Profit margin shows you how good your company is at generating income from normal operations of the business, after you’ve spent money on marketing, sales, product development, and so on.

Over time, successful companies should develop a higher profit margin. This means that the company is making more on each dollar of sales. To assess whether or not this is happening, compare the company’s quarterly or yearly figures to those of the previous year or quarter, and to competitors, if possible.

What’s better? Higher or lower?

A higher profit margin is generally better. If profit margins are growing over time, that means that the company is growing sales faster than it is growing expenses. The company is figuring out how to be more efficient and is keeping costs under control.

But, startups and early-stage companies may have a low profit margin as they invest profits back into the business to continue to fuel growth and expansion. As a business matures, it will usually start to grow its profit margin.

How to improve your profit margin:

To improve your profit margin, you need to either spend less or bring in more revenue. There are a few ways you can go about doing this:

  1. Trim operational “waste.” For example, cut down on raw materials used during the production process.
  2. Make the most of your employees’ time. Synchronize production processes, avoid long delays between tasks, and organize time better to avoid bottlenecking. Give idle employees something to do that will cut down on operational waste.
  3. Consolidate processes. Spend some time evaluating and analyzing the various systems you use to run your business. If something is inefficient, change it or get rid of it. The goal is to increase efficiency.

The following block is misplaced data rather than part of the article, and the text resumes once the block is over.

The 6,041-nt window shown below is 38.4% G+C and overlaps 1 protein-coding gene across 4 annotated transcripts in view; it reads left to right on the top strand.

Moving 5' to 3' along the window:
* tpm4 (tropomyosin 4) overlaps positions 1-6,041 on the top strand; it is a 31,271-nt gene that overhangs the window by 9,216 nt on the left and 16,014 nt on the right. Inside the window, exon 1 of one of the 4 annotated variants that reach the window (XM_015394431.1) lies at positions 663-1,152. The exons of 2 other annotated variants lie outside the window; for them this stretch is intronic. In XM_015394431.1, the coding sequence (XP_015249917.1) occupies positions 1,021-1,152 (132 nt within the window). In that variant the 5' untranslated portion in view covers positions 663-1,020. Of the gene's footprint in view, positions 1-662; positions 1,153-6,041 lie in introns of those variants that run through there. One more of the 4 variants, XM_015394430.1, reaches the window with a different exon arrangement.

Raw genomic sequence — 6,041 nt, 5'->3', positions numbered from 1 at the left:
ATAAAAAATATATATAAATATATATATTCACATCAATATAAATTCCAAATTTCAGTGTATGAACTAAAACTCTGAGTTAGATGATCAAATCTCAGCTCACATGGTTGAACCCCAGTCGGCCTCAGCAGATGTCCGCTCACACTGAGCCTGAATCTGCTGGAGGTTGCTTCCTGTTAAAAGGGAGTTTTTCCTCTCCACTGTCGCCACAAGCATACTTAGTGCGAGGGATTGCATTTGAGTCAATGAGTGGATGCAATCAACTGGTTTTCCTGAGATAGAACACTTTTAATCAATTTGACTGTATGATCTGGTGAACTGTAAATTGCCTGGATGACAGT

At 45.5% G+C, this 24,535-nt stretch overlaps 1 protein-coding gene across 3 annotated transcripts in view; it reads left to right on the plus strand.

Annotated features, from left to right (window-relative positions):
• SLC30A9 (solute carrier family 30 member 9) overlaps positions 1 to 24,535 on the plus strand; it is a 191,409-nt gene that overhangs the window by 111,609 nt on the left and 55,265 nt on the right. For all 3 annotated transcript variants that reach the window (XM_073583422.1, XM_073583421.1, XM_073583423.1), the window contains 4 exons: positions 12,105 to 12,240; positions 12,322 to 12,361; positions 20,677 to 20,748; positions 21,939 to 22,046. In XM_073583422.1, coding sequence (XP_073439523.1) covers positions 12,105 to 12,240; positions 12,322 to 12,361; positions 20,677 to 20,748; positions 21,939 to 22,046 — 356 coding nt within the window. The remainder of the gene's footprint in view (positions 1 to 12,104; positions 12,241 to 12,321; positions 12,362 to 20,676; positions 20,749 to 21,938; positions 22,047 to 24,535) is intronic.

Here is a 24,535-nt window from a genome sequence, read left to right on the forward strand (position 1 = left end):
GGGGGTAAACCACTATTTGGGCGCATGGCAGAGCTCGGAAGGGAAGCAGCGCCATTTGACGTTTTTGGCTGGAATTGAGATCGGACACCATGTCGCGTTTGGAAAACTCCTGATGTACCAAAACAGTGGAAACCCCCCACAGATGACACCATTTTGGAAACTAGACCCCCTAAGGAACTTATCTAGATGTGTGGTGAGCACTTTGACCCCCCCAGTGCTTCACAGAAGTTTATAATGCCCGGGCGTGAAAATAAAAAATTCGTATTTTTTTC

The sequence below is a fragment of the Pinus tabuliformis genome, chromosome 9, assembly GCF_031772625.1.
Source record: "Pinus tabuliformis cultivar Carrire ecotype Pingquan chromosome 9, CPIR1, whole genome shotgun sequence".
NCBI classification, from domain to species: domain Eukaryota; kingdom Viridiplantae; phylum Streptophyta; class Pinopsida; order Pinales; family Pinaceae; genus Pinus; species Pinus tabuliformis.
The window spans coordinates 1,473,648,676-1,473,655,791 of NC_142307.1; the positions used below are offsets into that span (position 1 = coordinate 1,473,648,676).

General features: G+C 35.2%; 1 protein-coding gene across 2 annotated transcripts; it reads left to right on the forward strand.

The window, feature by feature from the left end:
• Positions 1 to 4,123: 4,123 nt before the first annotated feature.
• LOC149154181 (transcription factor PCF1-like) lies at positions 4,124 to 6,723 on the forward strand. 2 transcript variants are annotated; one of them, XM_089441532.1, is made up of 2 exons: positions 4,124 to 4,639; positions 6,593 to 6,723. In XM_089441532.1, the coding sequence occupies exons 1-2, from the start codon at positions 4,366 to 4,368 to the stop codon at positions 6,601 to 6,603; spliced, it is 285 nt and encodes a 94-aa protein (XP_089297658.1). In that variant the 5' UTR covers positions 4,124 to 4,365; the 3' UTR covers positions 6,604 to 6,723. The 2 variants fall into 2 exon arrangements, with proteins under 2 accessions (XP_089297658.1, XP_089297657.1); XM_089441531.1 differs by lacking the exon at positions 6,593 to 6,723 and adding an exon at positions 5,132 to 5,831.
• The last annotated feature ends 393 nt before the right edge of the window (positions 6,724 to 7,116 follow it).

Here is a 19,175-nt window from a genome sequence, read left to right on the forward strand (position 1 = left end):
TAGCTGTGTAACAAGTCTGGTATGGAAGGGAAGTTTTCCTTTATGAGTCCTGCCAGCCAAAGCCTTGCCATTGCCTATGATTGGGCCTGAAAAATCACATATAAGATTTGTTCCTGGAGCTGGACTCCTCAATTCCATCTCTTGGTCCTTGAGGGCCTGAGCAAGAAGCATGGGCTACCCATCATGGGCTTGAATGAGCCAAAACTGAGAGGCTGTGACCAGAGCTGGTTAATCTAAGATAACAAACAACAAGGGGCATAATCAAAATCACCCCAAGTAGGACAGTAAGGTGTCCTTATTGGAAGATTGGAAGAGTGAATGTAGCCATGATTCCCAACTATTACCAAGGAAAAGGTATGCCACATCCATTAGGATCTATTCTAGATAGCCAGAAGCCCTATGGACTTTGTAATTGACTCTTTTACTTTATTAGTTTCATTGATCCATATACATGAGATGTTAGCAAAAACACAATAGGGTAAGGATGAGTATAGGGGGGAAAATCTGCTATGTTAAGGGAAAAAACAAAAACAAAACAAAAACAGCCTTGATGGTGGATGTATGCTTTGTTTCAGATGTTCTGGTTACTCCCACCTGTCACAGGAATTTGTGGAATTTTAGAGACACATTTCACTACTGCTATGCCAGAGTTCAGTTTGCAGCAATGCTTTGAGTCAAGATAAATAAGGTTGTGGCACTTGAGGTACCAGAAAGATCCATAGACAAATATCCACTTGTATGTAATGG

4. Review your expense budget. To understand how to improve your profit margin, you need to know where you are spending money. Take a look at your payroll expenses, marketing budget, the cost of materials, and so on. Where is the money going? How can you cut costs?
  5. Compare your figures with industry averages. Once you’ve figured out where you’re spending your income, take a look at industry averages. How much is the industry spending on each part of their operations? Once you’ve figured this out, you will be able to look for more specific ways to improve your profit margin.

In summary:

In simplest terms, profit margin is a measure of your profitability and of your operational efficiency.

A higher profit margin means that you are generating more profits for every dollar of sales. Unless your focus is to reinvest as much as possible into growing your company, you will want to aim for a higher profit margin.

For more business concepts made simple, check out these articles on direct costs, cash burn rate, net profit, accounts payable, accounts receivable, cash flow, profit and loss statement, balance sheet, and expense budgeting.

This article was originally published in 2014. It was revised in 2018.

Sign up for email alerts from the LivePlan Blog

Noah Parsons
Noah Parsons
Noah is currently the COO at Palo Alto Software, makers of Outpost and the online business plan app LivePlan, and content curator and creator of the Emergent Newsletter. You can follow Noah on Google+ or on Twitter.
Posted in Growth & Metrics